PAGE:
Viet Nam News
HÀ NỘI — An open, inclusive sea with rule-based order is vital to the prosperity and security of the Indian Ocean region and Asia-Pacific, diplomats said yesterday at the third Indian Ocean Conference in Hà Nội.
The conference, themed ‘Building Regional Architecture’ and scheduled to last two days (August 27-28), was held by the India Foundation, in collaboration with the Diplomatic Academy of Việt Nam, the S Rajaratnam School of International Studies of Singapore (RSIS) and the Bangladesh Institute of International and Strategic Studies.
The conference attracted hundreds of scholars, diplomats and policy makers from 43 countries, including the US, China, Japan and Australia.
The conference’s agenda focuses on emerging regional architecture and promoting co-operation between stakeholder countries in the region in building trust, respecting international law and settling disputes in a peaceful manner, as well as maritime management and handling of non-traditional threats.
In her opening adress, External Affairs Minister of India Sushma Swaraj stressed the Indian Ocean region, with its ancient civilisations and dynamic economies, is at the centre of “the free and inclusive Indo-Pacific.”
She also agreed on the centrality of ASEAN in the regional maritime structure, in maritime peace, security and freedom of navigation, while calling to mind threats that could undermine governance and security in the region, including piracy, smuggling, and naval competition.
Vietnamese Deputy Prime Minister and Foreign Affairs Minister Phạm Bình Minh delivered a speech at the 3rd Indian Ocean Conference, which opened in Hà Nội on August 27. — VNA/VNS Photo
Vietnamese Deputy Prime Minister and Foreign Minister Phạm Bình Minh stressed the emergence of the Indo-Asian-Pacific as a unified entity in his speech.
He said that the conference, aiming at envisioning viable forms of regional architecture, augurs well for future co-operation, against the backdrops of growing anti-globalisation, extremism and nationalism.
“The heightened level of exchanges in economic, political and cultural areas is the new driver propelling the Asian century to become the Indo-Asian-Pacific century,” Minh said.
He cautioned that constructing any Indo-Asian-Pacific regional architecture is a “complex undertaking” and that to contribute to peace, security and prosperity in the region, countries need to embody “four fundamental elements” – inclusivity; respect for international law, freedom of navigation and uninhibited trade flow; ASEAN’s centrality; respect for nations’ sovereignty and independence.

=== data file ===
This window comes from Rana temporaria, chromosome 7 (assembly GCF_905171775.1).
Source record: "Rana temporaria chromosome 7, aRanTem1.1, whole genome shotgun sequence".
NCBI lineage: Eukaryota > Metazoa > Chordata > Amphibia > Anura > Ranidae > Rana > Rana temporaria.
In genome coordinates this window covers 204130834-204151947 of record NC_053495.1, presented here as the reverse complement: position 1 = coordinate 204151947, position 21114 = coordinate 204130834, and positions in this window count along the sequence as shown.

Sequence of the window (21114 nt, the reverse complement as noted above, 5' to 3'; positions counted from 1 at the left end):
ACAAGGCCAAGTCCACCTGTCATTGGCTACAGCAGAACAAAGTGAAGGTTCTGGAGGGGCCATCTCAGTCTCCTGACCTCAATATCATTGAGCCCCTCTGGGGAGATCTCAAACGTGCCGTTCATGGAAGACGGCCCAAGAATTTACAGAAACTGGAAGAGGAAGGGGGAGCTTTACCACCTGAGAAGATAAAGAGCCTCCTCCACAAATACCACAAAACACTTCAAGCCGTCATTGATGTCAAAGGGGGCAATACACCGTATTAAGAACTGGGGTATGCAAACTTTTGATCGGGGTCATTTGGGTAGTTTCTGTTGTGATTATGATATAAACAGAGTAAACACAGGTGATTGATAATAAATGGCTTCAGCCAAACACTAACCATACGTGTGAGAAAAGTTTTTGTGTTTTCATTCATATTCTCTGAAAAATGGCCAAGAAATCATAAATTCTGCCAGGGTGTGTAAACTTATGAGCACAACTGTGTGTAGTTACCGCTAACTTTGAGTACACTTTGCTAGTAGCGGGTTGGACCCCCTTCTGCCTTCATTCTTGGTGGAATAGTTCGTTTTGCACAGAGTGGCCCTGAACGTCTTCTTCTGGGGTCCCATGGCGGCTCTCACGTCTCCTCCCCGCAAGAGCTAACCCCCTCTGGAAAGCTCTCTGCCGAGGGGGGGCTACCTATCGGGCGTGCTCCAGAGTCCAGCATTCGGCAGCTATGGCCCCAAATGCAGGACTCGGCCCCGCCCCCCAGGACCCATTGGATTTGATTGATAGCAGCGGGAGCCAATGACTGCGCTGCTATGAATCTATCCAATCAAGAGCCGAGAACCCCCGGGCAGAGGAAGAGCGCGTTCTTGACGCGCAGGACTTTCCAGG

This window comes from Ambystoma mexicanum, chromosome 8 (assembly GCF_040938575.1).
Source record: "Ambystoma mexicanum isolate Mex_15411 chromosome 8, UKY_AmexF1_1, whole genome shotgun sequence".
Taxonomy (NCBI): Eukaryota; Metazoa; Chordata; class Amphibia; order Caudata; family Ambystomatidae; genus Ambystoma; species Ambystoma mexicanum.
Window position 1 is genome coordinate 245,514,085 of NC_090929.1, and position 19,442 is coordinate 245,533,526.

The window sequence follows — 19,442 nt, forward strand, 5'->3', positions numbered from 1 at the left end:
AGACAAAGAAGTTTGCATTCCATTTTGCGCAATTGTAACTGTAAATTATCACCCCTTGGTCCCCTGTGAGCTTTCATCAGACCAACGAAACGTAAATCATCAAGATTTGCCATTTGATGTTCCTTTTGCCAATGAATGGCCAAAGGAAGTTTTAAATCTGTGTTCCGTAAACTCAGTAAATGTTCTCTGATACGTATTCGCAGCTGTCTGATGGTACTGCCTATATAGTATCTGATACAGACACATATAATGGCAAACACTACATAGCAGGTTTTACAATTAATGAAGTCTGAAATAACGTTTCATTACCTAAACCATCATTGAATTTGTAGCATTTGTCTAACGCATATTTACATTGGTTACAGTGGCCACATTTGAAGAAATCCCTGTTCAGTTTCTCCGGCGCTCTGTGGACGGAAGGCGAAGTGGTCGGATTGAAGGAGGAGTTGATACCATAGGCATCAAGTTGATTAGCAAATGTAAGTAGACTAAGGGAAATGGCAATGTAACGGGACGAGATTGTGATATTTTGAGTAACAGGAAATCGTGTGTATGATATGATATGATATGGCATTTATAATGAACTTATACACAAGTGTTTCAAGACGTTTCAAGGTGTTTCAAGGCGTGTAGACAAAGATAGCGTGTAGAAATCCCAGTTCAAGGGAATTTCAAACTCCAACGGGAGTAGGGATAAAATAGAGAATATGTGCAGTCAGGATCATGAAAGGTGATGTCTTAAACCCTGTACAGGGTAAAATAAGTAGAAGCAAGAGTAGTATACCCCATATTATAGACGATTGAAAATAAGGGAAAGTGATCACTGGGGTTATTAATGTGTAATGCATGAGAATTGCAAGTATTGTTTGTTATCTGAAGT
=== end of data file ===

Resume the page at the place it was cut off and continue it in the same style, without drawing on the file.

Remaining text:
The Vietnamese foreign minister said that for any project within the wide range of co-operation initiatives recently seen – the Regional Comprehensive Economic Partnership (RCEP), India’s Act East, China’s Belt and Road initiative or Japan-US initiative Indo-Pacific – must be “based on the supremacy of international law, respect for self-determination of the nation.”
In his remarks, Singaporean foreign minister Vivian Balakrishnan emphasised the importance of “maritime advantage” where the seas continue to be the most vital trade route, offering free point-to-point travel with little obstruction.
80 per cent of global trade volume and 70 per cent the total revenues of goods pass are transported by sea, he said, with most of the routes going through the Indian Ocean, which links prime economies in the North Atlantic littoral with Asia-Pacific region.
Singapore welcomes regional co-operation, but stressed inter-dependence within ASEAN and how win-win outcomes for all can be achieved even with many world powers competing for dominance, the official said.
“We gain more by working together, investing in one another and by trading with one another, because the opposite scenario is to divide the world into rival blocs, insist on narrow independence, engage in zero sum competition and become puppets of proxy wars,” he said.
Similarly, Sri Lanka Prime Minister Ranil Wickremesinghe expressed his conviction that the Indian Ocean is the ocean of the future, where it will be the world’s maritime super highway, and stressed that multilateralism should push for inclusiveness instead of divisiveness.
The conference, which opened in Việt Nam after the previous two were held in Singapore and Sri Lanka in 2016 and 2017, respectively, is evident of the growing ties between New Delhi and Hà Nội and the position of Việt Nam in the US-led Indo-Pacific initiative. — VNS